The budget that President Obama released on Monday makes cuts ($22 million each) in funding for the arts and humanities while increasing the budget for university research in areas such as renewable energy, wireless communications, and computer technology. While funding including Pell Grants to assist students from lower-income backgrounds is protected, the budget for career and technical education programs faces losing about 20% of its budget. These budget proposals stand in stark contrast to the Republican-controlled House’s calls for cuts in spending in education and research.
Cut to College Aid In Order To Preserve Pell Grants
Obama’s budget seels to keep the maximum Pell Grant at a total of $5550. To do so, cuts are proposed for, says the Chronicle of Higher Education, ‘in-school interest subsidy on loans to graduate students.’ Programs such as Supplemental Educational Opportunity Grants and Federal Work-Study would be funded at the same level but a policy that allows students to receive two Pell Grants in a single year will end.
Currently, demand for Pell Grants is ‘skyrocketing,’ with 9.6. million students —up from 6 million in 2008—expected to receive a grant this year:
The economic downturn, coupled with recent increases in the maximum award, has severely strained the program, creating a shortfall that could reach $20-billion next year.
Congress created “year-round” Pell Grants in the last reauthorization of the Higher Education Act to help students earn degrees more quickly. The program went into effect only a year and a half ago.
On Monday, Obama said that the year-round Pell Grants had ‘”failed to demonstrate a meaningful impact on students’ academic progress.” Enrollment in summer courses for students with the grants only increased by 1 percent, according to the Education Department, plus the year-round grants cost 10 times more than the administration had anticipated.
Funding for Pell Grants is by no means assured, though. Republicans have introduced an appropriations bill that would reduce Pell Grants by $845 and get rid of 56 education programs, including Supplemental Educational Opportunity Grants as well as several programs benefiting minority-serving institutions.
Other changes to funding for educational programs noted in Obama’s budget for Fiscal Year 2012 include:
Currently the Teach Grant program provides grants worth up to $4,000 to students who plan to work in a ‘high-need field’ after graduation; the proposed new program will provide winning states funds to award $10,000 scholarships to future teachers who attend “the most effective programs in the state.”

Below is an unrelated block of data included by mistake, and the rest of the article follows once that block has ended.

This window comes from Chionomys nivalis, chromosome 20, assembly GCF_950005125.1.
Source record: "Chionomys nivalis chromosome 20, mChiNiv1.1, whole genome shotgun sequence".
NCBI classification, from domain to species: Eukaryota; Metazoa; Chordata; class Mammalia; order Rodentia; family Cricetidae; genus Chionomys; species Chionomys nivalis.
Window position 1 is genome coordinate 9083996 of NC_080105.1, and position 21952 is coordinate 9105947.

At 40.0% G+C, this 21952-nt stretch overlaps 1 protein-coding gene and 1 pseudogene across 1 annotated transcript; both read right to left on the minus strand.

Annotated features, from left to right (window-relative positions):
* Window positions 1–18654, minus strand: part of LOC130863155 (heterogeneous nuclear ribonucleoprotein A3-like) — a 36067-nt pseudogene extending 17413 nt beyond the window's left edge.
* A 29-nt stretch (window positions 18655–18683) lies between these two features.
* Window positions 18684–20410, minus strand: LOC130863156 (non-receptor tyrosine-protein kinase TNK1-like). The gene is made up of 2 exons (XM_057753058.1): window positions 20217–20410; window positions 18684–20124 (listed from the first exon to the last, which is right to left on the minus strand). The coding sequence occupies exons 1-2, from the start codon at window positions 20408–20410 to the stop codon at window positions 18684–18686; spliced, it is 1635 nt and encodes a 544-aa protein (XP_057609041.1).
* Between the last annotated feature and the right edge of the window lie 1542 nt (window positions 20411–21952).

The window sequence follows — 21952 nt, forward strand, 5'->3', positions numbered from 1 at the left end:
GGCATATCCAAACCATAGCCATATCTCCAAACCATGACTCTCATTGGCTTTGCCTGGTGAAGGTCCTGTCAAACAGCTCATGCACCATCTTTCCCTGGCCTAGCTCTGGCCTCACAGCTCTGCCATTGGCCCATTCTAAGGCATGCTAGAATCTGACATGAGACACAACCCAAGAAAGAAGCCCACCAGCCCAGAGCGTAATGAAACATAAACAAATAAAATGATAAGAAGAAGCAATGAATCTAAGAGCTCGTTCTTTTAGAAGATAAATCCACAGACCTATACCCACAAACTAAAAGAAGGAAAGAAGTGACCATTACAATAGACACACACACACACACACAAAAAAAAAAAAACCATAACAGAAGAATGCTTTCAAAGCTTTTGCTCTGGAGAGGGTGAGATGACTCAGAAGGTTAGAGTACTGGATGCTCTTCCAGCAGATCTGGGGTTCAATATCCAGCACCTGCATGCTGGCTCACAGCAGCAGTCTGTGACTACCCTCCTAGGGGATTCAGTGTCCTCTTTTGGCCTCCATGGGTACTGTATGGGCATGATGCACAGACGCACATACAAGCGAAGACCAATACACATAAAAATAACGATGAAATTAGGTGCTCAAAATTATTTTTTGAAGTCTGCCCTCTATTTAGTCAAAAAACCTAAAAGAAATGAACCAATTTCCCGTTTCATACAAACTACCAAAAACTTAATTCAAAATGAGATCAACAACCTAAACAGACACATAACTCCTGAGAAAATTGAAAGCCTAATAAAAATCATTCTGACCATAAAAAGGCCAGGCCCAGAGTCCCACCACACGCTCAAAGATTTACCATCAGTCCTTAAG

University Research Would Receive More Funds
Funding for university research will increased by 6.5% above FY 2010 levels, says the Chronicle of Higher Education:
Under the president’s proposal, the NIH [National Institutes of Health] would get $31.8-billion in fiscal 2012, up 2.4 percent from its fiscal-2010 levels. The NSF [National Science Foundation] would receive $7.8-billion, up 13 percent from 2010, while the Energy Department’s Office of Science would take in $5.4-billion, a 10.7-percent increase from 2010. The average increase for federal research expenditures is well above the nation’s 2.7-percent rate of inflation over the past two years……
The president’s proposal places emphasis on research in areas that include renewable energy, wireless communications, and computer technology. Scientists pursuing military applications also would benefit, with Mr. Obama seeking $2.1-billion in the Pentagon’s basic-research budget, up 14.5 percent from fiscal 2010. The few areas facing cuts in their research budgets under Mr. Obama’s proposal include the Environmental Protection Agency and the Department of Veterans Affairs.
The Obama administration faces stiff opposition to fund these increases. The House Appropriations Committee’s spending p lan for FY 2011 calls for cutting funds specifically to the NIH and the NSF:
The Republican proposal, expected to face votes this week in the House, would cut $60-billion governmentwide from fiscal-2010 levels. That proposed one-year cut includes $1.63-billion, or nearly 5.4 percent, from the National Institutes of Health, and $359.5-million, or 5.2 percent, from the National Science Foundation, according to the Association of American Universities.
The House committee’s proposed numbers would cut even deeper, and thus fall even farther from Mr. Obama’s goals, if applied now, with the 2011 fiscal year already more than one-third complete.
One difficulty in countering calls to cut university research is that it’s not always very easy to explain ‘connection between complicated research projects and the wide benefits they may provide to society.’ As James D. Savage, a professor of politics at the University of Virginia says, it is even harder to do so when ‘”when lawmakers such as Mr. [Eric I.] Cantor [the new majority leader in the House of Representatives and a Republican from Virgnia] compound the confusion by ridiculing “funny-sounding science projects.”‘
Indeed, data from the NSF reveals that funding for research and development on university campuses has fallen below inflation since the 2005 fiscal year, except for funds provided from the 2009 stimulus bill, which provided a one-time sum of $21.5-billion for research.
Obama has defended the increases in educational and research funding by arguing that we need to spend on these areas now to keep the US competitive in technology, innovation, and education with the rest of the world. With US students already lagging behind those in other nations including China, can we really afford not to put more resources in educating today’s students and funding research?
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